**You can’t subtract 4 from 3 **(and stay inside the natural numbers, but you can inside the integers).

**You can’t divide 3 by 4** (inside the ring of integers, but you can inside the rational numbers).

**You can’t take the square root of a negative number** (in the real numbers, but in the complex numbers you can, once you pick a branch of the square root function).

**You can’t divide by zero** (in the field of real numbers, but you may be able to do something that could informally be referred to as dividing by zero, depending on the context, by reformulating your statement, often in terms of limits).

When people say a thing cannot be done, they may mean it cannot be done in some assumed context. They may mean that the thing is difficult, and assume that the listener is sophisticated enough to interpret their answer as hyperbole. Maybe they mean that they don’t know how to do it and presume it can’t be done.

When you hear that something can’t be done, it’s worth pressing to find out in what sense it can’t be done.

**Related post**: How to differentiate a non-differentiable function

I agree, perspective is important in the statements we make. Whether or not something is possible might depend entirely on the constraints or limits attached to it.

This reminds me of

(pdf link) by Philip J. Davis

“To be known, to be knowable; to be proved, to be provable; to be computed, to be computable; to be decided, to be decidable; to be true, to be false; to be verified, to be verifiable; to intuit; to have evidence for; to doubt; to know that one knows; to know that one has proved; to know that one can’t prove — these are some of the epistemological environments (or clouds) out of which the states of mathematical knowledge are formed.”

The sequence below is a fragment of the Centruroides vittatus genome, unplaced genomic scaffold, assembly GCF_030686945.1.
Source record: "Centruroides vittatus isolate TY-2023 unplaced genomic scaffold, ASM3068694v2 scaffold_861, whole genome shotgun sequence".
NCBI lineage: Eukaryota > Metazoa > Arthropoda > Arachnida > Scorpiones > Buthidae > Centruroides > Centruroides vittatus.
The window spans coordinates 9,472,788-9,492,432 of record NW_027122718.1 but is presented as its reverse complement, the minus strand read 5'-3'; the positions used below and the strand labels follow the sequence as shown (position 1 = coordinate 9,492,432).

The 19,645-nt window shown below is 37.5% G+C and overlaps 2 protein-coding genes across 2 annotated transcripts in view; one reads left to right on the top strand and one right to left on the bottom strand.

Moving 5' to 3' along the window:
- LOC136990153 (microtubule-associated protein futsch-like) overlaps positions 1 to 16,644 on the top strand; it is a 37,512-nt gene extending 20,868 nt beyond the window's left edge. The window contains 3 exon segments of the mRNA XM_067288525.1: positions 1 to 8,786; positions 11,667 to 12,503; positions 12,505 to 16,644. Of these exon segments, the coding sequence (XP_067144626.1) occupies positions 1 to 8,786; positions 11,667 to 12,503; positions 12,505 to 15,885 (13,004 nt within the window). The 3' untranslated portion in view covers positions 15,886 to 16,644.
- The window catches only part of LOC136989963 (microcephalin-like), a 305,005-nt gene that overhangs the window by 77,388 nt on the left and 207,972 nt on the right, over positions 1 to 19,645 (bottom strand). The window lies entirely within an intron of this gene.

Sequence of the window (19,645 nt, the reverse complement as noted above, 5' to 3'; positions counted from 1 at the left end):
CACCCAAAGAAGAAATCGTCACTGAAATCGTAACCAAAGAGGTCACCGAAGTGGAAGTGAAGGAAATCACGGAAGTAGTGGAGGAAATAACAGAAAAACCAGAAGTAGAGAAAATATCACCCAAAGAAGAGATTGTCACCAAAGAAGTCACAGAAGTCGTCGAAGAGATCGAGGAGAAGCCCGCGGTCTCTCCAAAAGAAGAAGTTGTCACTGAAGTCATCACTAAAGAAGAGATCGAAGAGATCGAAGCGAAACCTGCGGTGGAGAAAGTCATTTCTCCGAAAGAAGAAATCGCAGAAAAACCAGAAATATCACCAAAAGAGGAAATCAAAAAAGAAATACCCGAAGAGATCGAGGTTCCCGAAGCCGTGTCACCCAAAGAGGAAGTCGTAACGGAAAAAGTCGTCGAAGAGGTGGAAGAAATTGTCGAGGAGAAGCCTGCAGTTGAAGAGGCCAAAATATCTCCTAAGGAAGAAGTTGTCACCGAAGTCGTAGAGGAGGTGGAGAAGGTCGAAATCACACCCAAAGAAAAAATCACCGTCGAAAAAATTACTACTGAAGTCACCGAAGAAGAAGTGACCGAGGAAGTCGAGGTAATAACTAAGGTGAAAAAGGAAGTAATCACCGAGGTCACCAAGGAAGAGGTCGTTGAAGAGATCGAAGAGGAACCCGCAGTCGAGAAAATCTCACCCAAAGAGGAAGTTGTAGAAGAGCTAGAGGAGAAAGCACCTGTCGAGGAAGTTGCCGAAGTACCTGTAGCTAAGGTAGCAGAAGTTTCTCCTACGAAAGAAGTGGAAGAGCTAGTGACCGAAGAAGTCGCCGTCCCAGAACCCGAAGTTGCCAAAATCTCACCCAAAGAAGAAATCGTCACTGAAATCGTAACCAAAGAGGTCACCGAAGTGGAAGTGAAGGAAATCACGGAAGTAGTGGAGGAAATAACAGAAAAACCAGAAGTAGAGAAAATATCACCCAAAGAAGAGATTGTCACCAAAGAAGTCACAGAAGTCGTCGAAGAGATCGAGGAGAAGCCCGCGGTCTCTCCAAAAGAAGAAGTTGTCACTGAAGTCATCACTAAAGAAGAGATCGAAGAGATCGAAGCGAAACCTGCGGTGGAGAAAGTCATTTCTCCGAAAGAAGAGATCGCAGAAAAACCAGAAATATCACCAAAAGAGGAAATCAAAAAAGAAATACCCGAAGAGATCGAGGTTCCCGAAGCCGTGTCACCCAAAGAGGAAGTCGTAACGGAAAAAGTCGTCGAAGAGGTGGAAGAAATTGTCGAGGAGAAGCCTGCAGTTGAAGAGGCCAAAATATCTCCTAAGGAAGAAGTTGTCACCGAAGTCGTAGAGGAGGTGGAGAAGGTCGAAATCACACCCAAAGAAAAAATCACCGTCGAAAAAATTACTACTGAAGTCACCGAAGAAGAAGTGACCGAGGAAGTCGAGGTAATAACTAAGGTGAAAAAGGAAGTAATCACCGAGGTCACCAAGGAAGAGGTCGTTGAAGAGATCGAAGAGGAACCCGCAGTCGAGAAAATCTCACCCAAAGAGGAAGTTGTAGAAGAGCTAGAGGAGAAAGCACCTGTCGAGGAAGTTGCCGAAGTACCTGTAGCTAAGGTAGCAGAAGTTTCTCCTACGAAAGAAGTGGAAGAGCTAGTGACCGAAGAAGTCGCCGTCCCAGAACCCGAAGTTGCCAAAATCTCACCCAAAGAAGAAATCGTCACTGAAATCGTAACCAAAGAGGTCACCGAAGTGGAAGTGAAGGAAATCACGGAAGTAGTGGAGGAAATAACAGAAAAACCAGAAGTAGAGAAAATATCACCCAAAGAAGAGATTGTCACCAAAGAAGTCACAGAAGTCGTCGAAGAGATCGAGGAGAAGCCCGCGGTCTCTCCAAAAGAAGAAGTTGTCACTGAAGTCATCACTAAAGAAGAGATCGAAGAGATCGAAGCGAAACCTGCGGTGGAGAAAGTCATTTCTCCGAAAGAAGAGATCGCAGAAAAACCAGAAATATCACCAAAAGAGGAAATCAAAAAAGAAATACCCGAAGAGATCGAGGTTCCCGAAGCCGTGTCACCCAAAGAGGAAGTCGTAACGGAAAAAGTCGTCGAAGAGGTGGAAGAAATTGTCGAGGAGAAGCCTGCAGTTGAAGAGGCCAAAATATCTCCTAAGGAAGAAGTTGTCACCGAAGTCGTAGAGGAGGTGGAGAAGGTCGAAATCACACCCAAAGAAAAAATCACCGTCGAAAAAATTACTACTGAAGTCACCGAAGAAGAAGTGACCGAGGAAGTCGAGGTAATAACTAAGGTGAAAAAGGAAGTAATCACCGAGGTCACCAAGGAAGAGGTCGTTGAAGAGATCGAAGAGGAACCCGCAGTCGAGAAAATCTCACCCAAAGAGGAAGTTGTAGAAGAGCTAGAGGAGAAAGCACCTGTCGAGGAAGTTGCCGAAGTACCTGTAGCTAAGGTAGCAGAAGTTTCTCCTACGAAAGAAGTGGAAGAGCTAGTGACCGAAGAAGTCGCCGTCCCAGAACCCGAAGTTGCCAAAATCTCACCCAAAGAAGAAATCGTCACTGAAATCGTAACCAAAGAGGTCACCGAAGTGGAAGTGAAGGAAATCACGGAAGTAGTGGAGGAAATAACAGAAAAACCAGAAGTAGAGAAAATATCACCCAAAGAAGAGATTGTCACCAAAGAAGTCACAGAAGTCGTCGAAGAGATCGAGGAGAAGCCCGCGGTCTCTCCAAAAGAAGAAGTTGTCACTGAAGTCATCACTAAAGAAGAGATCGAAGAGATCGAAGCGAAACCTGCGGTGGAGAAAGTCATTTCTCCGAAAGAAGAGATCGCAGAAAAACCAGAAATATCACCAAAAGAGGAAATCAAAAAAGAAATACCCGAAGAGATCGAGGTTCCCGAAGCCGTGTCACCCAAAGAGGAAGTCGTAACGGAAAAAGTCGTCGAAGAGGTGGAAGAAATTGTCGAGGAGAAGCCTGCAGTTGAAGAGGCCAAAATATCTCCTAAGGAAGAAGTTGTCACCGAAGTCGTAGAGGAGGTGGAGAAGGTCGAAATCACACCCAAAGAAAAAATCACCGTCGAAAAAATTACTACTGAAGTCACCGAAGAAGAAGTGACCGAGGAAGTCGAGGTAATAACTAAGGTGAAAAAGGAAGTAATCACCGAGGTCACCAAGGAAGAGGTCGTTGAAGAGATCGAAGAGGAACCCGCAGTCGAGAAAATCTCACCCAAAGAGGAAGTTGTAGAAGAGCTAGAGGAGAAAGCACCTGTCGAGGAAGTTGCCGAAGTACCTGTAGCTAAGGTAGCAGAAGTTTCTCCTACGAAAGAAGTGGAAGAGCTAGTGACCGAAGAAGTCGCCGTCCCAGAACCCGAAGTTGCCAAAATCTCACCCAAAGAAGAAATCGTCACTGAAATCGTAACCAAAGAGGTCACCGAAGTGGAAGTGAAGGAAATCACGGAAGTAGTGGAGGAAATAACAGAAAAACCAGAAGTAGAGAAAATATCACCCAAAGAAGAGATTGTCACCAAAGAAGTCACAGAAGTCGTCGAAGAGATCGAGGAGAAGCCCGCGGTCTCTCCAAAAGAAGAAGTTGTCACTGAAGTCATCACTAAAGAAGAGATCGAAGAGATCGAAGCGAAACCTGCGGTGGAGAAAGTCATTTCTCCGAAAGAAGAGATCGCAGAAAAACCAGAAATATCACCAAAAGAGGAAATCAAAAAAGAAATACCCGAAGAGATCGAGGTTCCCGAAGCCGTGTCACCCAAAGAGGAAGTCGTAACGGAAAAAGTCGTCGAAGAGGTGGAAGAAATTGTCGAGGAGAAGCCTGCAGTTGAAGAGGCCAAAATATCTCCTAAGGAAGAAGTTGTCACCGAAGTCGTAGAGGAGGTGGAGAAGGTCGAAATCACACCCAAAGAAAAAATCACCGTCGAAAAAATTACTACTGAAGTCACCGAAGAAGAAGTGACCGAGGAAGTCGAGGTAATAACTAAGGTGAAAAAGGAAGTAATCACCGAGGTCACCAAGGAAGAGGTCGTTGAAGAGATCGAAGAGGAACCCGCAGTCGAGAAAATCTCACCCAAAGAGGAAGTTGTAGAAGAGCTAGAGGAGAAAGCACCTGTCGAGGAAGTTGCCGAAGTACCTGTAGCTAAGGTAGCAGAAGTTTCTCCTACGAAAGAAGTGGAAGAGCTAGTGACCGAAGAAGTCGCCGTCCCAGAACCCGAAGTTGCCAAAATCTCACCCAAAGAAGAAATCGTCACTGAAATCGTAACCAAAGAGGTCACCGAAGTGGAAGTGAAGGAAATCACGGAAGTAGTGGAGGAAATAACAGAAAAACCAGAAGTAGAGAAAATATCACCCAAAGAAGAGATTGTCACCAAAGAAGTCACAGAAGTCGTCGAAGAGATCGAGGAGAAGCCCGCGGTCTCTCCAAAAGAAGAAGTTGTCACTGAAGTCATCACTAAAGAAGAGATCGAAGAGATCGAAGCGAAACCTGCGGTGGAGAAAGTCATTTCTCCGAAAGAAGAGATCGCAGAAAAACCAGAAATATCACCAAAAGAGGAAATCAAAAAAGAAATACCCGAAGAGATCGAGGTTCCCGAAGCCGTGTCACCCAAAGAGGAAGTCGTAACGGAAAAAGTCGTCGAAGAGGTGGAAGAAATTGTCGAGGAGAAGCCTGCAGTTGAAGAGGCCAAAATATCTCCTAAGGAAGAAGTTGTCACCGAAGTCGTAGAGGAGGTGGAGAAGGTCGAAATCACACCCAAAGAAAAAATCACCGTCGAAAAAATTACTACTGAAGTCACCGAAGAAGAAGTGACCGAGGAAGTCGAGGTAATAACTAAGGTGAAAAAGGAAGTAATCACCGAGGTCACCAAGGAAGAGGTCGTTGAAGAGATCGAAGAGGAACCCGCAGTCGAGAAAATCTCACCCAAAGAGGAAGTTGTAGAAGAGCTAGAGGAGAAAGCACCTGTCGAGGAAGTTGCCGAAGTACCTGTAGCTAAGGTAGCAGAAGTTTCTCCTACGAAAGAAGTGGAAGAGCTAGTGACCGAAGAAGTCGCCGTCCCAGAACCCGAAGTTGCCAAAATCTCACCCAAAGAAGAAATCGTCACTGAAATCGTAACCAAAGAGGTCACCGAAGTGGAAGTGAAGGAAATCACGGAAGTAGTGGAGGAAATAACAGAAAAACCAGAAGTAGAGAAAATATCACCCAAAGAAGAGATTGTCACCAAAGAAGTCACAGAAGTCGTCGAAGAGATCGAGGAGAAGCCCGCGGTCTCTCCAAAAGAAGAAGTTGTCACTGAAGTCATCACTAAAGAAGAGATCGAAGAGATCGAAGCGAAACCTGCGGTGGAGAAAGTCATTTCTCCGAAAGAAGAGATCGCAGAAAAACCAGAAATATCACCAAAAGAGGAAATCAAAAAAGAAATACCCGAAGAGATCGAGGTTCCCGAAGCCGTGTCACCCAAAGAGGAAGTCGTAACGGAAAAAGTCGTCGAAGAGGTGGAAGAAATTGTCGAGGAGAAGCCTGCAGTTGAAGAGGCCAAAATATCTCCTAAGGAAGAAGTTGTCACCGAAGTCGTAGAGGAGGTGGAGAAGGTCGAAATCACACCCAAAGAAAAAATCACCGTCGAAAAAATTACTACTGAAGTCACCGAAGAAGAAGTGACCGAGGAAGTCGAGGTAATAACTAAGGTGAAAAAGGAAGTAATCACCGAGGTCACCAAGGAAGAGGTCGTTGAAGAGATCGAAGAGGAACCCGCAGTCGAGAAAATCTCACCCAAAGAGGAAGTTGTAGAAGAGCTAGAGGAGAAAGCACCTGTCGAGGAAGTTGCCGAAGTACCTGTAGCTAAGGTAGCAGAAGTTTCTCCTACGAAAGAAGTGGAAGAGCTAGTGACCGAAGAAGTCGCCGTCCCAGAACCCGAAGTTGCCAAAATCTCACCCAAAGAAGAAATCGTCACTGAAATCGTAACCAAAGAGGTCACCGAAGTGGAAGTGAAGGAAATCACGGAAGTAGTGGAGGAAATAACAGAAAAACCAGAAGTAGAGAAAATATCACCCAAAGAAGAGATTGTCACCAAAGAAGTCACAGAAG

Something is just literally impossible.

For example, you can’t find an algorithm for an undecidable problem.

Has to do with requirements analysis and assumptions.

Long ago I had a great argument with a friend about “needs”.

Some things are needed only if you assume that sanity is necessary.

Most of the things we think we need, we actually only Want, particularly in the First world.

Physical needs are only “needs” if you assume continued functioning.

If you remove the assumption that you want to live more than 30 seconds, you don’t even Need air anymore.

Realizing that everything you “need” is really a debate about consequences can turn things around about what really matters most.